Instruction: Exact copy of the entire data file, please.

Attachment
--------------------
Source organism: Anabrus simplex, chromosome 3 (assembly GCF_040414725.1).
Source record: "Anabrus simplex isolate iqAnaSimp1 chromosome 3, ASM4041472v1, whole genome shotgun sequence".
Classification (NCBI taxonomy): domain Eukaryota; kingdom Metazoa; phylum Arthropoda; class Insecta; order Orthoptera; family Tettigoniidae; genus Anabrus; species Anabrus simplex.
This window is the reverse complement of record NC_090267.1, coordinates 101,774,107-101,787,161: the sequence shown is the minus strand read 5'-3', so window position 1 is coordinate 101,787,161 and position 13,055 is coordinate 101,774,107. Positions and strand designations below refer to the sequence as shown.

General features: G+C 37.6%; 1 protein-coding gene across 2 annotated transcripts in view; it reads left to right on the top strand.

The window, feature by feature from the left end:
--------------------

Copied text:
Source organism: Anabrus simplex, chromosome 3 (assembly GCF_040414725.1).
Source record: "Anabrus simplex isolate iqAnaSimp1 chromosome 3, ASM4041472v1, whole genome shotgun sequence".
Classification (NCBI taxonomy): domain Eukaryota; kingdom Metazoa; phylum Arthropoda; class Insecta; order Orthoptera; family Tettigoniidae; genus Anabrus; species Anabrus simplex.
This window is the reverse complement of record NC_090267.1, coordinates 101,774,107-101,787,161: the sequence shown is the minus strand read 5'-3', so window position 1 is coordinate 101,787,161 and position 13,055 is coordinate 101,774,107. Positions and strand designations below refer to the sequence as shown.

General features: G+C 37.6%; 1 protein-coding gene across 2 annotated transcripts in view; it reads left to right on the top strand.

The window, feature by feature from the left end: